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Herb Spotlight - Mugwort

Herb Spotlight - Motherwort - Sun God Medicinals

Mugwort (Artemisia vulgaris)

Family: Compositae

Part Used: Whole Plant

Flavor/Aroma: Bitter, Acrid

Energetics: Warming


Herbal Actions: 

Anti inflammatory, Diuretic, Emmenagogue2, Tonic, Diaphoretic, Antiseptic, Stomachic, Laxative, Antispasmodic, Vermifuge3, Nervine, Oneirogan1

Overview:

Mugwort has been known to enhance dreams and induce a peaceful nights rest. It has also been revered for its ability to innately normalize the menstrual cycle and guide bodies through fertility abnormalities. Mugwort offers diverse medicinal uses intertwined with a variety of esoteric applications.

Botany:

Mugwort is a perennial herb that favors disturbed habitats to thrive, and when in the ideal conditions, it will bloom clusters of purple flowers in the late summer months. It can grow to be 6 feet in height, or taller, and bears dark green leaves that have a whitish under-belly.

Cultivation and Harvesting:

Mugwort is unique in that it can be propagated from a piece of its own rhizome- it re-grows an entire new plant from just a small segment of root. This handy ability allows Mugwort to thrive prolifically in almost every soil type, and has even become a nuisance in parts of Canada. The flowers should be collected as soon as they bloom and are the most vibrant, and the leaves should be collected just before the flowers open. Mugwort roots are best harvested in the fall months when the plants energy is more concentrated below the ground- the roots should be dried until they snap like a twig to avoid spoilage before storing.

Southern Oregon Cultivation:

Mugwort is able to grow in a variety of soil types, from the rocky shorelines of states coast to the mountainous landscapes of the valley, it can be found thriving in the wild. It usually prefers to grow in full sunlight, but adapts well to disturbed or shaded areas. Keep an eye out along roadsides and riverbanks as well.

History and Folklore:

American Native Uses: Mugwort leaves were harvested and rubbed along the body to ward off spirits and deter nightmares; the Cheyenne women were known to use this herb to regulate fertility, and the Blackfoot and Arapaho were known to use Mugwort to stimulate and normalize their menses. It was also burned during ceremonies, along with Sage, Cedar, and Osha, to purify the space and to connect to the dreamworld.1

Artemisia, the botanical name for the family which Mugwort resides, refers to the Greek goddess of fertility, the hunt, and of the forest and hills- giving hints into its traditional medical uses.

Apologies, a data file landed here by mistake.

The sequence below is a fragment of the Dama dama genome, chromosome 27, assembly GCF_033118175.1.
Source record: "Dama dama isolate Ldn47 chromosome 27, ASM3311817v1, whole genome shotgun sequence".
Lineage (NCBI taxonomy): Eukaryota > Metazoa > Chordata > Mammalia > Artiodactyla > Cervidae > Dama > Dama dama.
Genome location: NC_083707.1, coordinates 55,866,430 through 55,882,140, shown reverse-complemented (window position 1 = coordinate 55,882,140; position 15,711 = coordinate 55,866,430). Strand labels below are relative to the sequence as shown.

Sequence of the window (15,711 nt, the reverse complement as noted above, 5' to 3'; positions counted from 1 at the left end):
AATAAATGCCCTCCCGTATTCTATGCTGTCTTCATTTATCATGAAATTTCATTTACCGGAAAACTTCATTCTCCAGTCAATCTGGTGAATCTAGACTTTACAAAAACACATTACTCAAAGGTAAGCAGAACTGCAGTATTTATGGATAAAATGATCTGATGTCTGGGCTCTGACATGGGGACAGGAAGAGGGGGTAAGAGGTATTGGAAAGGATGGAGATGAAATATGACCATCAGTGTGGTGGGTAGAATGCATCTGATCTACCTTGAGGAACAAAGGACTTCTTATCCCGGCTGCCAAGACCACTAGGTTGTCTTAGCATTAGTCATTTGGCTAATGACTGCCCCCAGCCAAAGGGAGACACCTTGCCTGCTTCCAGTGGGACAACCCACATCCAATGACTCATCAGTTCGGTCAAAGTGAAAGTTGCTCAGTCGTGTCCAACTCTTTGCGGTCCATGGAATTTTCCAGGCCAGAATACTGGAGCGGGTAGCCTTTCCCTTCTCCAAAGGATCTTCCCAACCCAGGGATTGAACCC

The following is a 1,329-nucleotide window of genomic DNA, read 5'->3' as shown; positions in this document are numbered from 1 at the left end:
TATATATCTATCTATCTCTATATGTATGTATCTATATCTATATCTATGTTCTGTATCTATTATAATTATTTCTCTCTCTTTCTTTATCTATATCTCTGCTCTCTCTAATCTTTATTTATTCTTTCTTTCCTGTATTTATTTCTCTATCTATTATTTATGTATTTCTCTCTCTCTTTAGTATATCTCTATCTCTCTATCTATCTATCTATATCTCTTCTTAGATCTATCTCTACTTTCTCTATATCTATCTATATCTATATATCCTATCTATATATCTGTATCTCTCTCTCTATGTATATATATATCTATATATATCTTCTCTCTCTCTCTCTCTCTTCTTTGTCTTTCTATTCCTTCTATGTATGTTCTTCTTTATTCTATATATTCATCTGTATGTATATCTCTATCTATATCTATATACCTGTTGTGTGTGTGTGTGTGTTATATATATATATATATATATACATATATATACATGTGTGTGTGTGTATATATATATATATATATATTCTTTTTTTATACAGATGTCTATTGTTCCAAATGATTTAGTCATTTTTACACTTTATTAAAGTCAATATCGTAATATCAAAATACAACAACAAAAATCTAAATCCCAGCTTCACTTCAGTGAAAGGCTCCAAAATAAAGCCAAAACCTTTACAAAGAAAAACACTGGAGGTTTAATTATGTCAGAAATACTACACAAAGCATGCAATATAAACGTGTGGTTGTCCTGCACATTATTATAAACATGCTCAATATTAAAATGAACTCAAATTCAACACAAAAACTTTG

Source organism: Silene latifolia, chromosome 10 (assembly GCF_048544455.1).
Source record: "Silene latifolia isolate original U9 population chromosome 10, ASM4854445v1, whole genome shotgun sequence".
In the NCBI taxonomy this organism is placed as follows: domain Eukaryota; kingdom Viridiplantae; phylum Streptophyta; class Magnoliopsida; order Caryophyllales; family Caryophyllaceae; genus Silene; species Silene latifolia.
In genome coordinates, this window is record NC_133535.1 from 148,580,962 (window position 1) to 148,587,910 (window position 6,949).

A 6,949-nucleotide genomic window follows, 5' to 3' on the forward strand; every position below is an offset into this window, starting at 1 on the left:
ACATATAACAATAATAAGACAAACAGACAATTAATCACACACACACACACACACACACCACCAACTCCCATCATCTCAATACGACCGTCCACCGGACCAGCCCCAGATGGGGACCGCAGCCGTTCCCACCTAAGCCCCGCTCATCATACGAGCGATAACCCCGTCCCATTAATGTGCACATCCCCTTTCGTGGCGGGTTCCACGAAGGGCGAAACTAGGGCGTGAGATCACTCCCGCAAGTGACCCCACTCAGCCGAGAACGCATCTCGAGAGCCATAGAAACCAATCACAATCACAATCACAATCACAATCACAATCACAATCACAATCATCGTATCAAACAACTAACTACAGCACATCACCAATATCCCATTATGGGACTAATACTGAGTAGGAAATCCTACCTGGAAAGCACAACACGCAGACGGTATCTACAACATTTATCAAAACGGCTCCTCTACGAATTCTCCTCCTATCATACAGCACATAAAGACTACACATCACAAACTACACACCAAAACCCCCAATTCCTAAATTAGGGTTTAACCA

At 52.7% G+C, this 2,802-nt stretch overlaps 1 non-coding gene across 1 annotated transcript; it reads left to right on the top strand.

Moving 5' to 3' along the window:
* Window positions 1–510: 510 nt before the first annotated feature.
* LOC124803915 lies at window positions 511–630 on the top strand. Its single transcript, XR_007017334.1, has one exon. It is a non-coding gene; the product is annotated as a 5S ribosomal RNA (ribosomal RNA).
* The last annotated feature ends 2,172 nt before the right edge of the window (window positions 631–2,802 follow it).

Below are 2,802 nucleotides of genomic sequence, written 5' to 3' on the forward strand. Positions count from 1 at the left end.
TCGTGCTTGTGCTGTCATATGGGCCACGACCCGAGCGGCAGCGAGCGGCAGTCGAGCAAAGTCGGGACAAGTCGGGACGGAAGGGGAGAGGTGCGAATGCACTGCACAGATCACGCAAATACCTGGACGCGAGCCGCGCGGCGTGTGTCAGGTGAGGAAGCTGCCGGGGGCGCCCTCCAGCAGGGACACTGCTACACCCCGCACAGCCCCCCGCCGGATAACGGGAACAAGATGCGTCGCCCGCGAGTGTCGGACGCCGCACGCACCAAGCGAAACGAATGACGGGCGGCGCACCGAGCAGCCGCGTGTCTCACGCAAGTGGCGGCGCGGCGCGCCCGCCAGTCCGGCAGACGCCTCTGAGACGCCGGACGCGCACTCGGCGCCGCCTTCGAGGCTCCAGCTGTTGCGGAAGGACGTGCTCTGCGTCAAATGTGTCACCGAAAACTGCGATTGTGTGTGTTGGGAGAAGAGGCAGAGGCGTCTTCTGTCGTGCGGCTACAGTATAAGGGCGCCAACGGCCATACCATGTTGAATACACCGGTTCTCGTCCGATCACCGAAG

The ancient Romans were also noted to have used Mugwort to flavor their alcoholic beverages, before the use of Hops became regularly available and preferred by the end of the 15th century. It was also worn by St. John the Baptist as a garland of protection while in the wilderness.1  

Modern Applications:

Tonically, Mugwort has been shown to support the health of the female reproductive system and is used to tonify the uterine tissue, to both stimulate a delayed menses and balance a troublesome menstrual cycle, and to aid in excessive bleeding. A topical application of Mugwort can be applied to the lower abdomen to ease cramping and support normal circulation. David Hoffman notes that it is the volatile oils of the Mugwort plant that allow it to be such a beneficial nervine.4 Culpepper refers to Mugwort as a top choice stomachic when faced with gastrointestinal upsets, due to its ability to stimulate bile in the liver, which in turn helps digestion. It is also indicated to support rheumatic pains through a Moxa application, which when burned close to the skin is known to relieve those suffering from long-term rheumatic pains or acute injuries.3

Uses and Preparations:

Dried Herb Tea Preparation: 

1 Tablespoon of dried herb to one cup of warm water.

Using a reusable tea bag or tea ball, immerse the loose dried herbs into boiling water and allow to steep for 5-10 minutes, preferably covered, in order to release the maximum amount of herbal goodness. Some herbal tea can carry a strong flavor. We recommend organic honey as a sweetener which preserves the beneficial herbal compounds. 

Tincture: 

2-4 mL up to 4 times per day.

Some herbal tinctures can have a strong flavor on their own. Adding your tincture to a glass of 6-8oz of water is one easy way to help, should you wish to dilute the flavor.  

Dosage:

It is important to remember that some bodies may react differently than others when using herbal products. Our recommended dosages are designed to be an average dosage only. If you have specific concerns about the dosage amount or interaction with other medication, please consult with your doctor or health care practitioner prior to using our products.  

Precautions:

We recommend consulting with your practitioner if you are pregnant, or plan to become pregnant, or if you are using any other medications.

References:

  1. Mugwort Monograph. (n.d.). Retrieved from https://www.herbrally.com/monographs/mugwort 
  2. Mugwort. (n.d.). www.henriettes-herb.com/eclectic/hool/mugwort.html 
  3. Artemisia vulgaris. (n.d.). www.henriettes-herb.com/eclectic/rafinesque/artemisia.html  
  4. Hoffman, David. The Herbal Handbook, A User’s Guide to Medical Herbalism. Healing Arts Press, 1998.  

For educational purposes only. This information has not been evaluated by the Food and Drug Administration. This information is not intended to diagnose, treat, cure, or prevent any disease.